Authors: Karla Akins
Tags: #christian Fiction
The Pastor’s Wife Wears Biker Boots
This is a work of fiction. Names, characters, places, and incidents either are the product of the author’s imagination or are used fictitiously, and any resemblance to actual persons living or dead, business establishments, events, or locales, is entirely coincidental.
The Pastor’s Wife Wears Biker Boots
COPYRIGHT 2013 by Karla Akins
All rights reserved. No part of this book may be used or reproduced in any manner whatsoever without written permission of the author or Pelican Ventures, LLC except in the case of brief quotations embodied in critical articles or reviews.
eBook editions are licensed for your personal enjoyment only. eBooks may not be re-sold, copied or given away to other people. If you would like to share an eBook edition, please purchase an additional copy for each person you share it with.
Contact Information: [email protected]
Scripture quotations, unless otherwise indicated are taken from the King James translation, public domain.
Harley Davidson is a trademark of Harley Davidson, Inc. Ultra Classic® and Electra Glide® are trademarks of Harley Davidson Inc.
Cover Art by
Harbourlight Books, a division of Pelican Ventures, LLC
PO Box 1738 *Aztec, NM * 87410
Harbourlight Books sail and mast logo is a trademark of Pelican Ventures, LLC
First Harbourlight Edition, 2013
Paperback Edition ISBN 978-1-61116-282-0
Electronic Edition ISBN 978-1-61116-281-3
Published in the United States of America
For the pastor’s wife who dares to be herself as she serves others with her life. God has not forgotten you (Hebrews 6:10)!
The Pastor’s Wife Wear’s Biker Boots
Karla Akins is a master of humor! You’ll definitely find yourself laughing out loud at every twist and turn (especially when you see a bit of yourself in the characters)! ~Cheryl Martin, author of The Hawaiian Island Detective Club series
“Put on your helmet and strap on your boots, because Akins’ delightful novel
The Pastor’s Wife Wears Biker Boots
delivers a quirky look at what happens when a small community’s pastor’s wife decides to take life by the proverbial handles. Biker Boots is a story about life and love, laced with a humorous charm that will ride with a reader for years to come.” ~Jessica Nelson, author of
Love On The Range
“I love a story that’s not only interest-grabbing, but loaded with both sage wisdom and sparkling wit. Karla Akins delivers a perfect three-way combo in Biker Boots. This is charming, laugh-out-loud Christian fiction at its very finest.” ~Camille Eide, author of
, A Romantic Christmas Novella, White Rose Publishing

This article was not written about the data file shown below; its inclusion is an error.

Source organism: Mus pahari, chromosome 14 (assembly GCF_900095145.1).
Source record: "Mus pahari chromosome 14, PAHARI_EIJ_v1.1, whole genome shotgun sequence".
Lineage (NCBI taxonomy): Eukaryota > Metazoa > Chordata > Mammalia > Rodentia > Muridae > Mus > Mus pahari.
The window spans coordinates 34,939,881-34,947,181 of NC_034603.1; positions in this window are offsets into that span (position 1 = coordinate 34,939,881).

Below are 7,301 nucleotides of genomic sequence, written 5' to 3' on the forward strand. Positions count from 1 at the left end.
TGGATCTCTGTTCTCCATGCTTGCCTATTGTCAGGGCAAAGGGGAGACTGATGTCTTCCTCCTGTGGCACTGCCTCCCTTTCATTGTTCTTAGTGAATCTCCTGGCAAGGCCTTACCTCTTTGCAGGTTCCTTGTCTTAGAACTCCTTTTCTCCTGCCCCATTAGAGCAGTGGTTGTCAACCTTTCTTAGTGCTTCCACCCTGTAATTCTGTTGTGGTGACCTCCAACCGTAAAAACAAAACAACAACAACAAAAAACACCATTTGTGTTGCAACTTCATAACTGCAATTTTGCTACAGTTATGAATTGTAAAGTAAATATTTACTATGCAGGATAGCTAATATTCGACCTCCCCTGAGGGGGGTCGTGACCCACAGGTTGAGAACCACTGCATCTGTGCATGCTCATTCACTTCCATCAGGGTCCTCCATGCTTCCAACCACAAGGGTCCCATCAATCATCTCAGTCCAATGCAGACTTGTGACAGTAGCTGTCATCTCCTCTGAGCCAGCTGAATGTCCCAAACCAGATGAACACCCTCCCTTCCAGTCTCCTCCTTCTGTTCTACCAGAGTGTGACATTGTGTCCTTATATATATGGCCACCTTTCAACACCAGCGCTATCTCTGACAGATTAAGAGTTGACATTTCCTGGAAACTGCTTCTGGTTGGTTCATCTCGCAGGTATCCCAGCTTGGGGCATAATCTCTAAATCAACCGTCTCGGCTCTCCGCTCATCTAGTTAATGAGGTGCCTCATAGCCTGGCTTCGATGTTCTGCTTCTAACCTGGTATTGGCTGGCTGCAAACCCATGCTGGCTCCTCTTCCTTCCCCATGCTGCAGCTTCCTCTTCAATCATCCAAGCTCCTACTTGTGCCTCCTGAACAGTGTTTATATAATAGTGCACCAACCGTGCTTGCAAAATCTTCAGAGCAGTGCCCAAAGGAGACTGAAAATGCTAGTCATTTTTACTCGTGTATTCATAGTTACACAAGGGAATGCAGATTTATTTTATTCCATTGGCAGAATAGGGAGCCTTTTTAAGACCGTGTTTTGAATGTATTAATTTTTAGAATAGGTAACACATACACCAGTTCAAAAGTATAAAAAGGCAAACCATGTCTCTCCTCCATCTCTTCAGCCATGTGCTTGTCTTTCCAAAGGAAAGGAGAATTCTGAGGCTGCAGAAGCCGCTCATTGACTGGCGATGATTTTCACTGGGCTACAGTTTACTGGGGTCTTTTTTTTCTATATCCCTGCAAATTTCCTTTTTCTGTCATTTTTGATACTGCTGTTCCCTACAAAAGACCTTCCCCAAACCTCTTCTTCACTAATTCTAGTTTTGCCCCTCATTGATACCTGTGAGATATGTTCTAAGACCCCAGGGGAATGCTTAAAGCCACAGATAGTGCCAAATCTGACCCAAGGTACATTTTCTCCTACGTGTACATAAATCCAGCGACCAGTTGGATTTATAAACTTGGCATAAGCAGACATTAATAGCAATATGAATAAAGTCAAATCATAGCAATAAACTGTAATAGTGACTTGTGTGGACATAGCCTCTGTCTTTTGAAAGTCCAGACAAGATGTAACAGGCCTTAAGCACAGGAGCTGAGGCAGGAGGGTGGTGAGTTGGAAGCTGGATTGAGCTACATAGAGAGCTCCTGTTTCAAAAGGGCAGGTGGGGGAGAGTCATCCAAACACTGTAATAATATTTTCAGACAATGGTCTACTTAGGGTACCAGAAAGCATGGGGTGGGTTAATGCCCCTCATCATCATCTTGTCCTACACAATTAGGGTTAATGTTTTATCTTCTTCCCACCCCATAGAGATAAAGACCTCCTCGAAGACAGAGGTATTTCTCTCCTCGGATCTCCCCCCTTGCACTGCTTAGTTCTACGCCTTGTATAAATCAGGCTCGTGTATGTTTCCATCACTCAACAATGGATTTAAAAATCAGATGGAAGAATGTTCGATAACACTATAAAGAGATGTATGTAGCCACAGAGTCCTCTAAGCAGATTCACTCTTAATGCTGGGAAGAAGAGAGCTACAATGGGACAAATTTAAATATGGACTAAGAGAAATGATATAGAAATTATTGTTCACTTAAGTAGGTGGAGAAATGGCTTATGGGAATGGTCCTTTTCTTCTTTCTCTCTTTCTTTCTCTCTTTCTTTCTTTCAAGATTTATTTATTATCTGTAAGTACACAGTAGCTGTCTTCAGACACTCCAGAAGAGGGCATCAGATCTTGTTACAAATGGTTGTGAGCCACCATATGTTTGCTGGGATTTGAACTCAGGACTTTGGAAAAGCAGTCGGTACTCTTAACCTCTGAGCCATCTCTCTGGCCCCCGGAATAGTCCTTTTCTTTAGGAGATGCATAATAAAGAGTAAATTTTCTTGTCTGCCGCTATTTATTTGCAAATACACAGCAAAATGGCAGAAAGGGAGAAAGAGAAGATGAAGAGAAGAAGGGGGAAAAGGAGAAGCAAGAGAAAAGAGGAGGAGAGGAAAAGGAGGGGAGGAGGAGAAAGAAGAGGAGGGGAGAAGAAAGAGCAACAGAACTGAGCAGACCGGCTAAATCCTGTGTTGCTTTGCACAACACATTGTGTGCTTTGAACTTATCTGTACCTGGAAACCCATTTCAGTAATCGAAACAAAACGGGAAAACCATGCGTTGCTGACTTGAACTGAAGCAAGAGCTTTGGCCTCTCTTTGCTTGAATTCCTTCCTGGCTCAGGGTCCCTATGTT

“Strap on your helmet, you’re in for a DELIGHTFUL ride with Biker Boots. While you’re at it, grab a box of tissues—for crying and for laughing out loud until you cry.” ~Susan F. Craft, author of
, an inspirational Revolutionary War romantic suspense and winner of the Southern Independent Booksellers Alliance Okra Pick
To my husband Eddie: thanks for teaching me to ride my own motorcycle, for supporting my writing dreams and giving me sons. To Isaiah and Isaac who are patient to do without Mom while she writes and to Jesse and Noah for cheering me on, I love you more each day.
Thanks to my agent, Linda Glaz for believing in this story with her whole heart and to my editor, Fay Lamb and Editor-in-Chief, Nicola Martinez, for giving this new author the best tools to shine. I am blessed that God led me to Harbourlight.
Thanks, hugs and happy snoopy dances to my “Friday Critters,” Camille Eide, Emily Hendrickson, Jessica Nelson, Linda Glaz and Cheryl Martin. I'm so glad God ordered my steps to your open arms.
To Christian Fellowship Church of North Manchester, Indiana. You are the most loving church I’ve ever known. Your support of me is priceless. Thanks to all my friends and my
first reader, Michele Hughes. I love and admire you all so much.
my readers: thanks for your enthusiasm and feedback. I pray God’s blessings on you and yours!
Most of all, I thank my savior, Jesus Christ, for His grace and mercy and inspiration that endures forever. He is more than wonderful
The women of Eel
Falls First Independent Christian Community Church
Ladies Fellowship are a strong-willed, opinionated bunch.
And I’m their fearless leader.
I’m afraid of them.
“Ladies, ladies.” I clapped my hands and spoke in my sweetest let’s-get-moving voice. “We have events to discuss, and I need your attention.”
Another smile and a rap on the table.
Women screamed, my mouth flew open, and Dorothea clasped her heart. Goliath and Timmy came barreling through the church basement door covered head-to-toe in mud, rejoicing in foul-smelling, slimy delight. All I could see were Timmy’s white teeth and the rims of his eyes. Goliath barked and danced around Timmy like an organ grinder’s monkey.
A really big one with bad breath.
I whispered a prayer for God to deliver me from the dog that so easily entangled Maude’s new Vera Bradley handbag.
I slammed my eyes shut, but Goliath’s bark snapped me back to reality. I threw my hands over my eyes and peeked through my fingers as the giant mastiff braced himself to shake off the pond scum.
Dread gurgled from deep inside me until it erupted like Mt. Vesuvius. “Nooooo!”
Like a slow-motion horror film, Goliath shook every inch of his 213-pound extra-wrinkly-skinned self. When he finished, the ladies at the table’s end were smothered in muck and drool.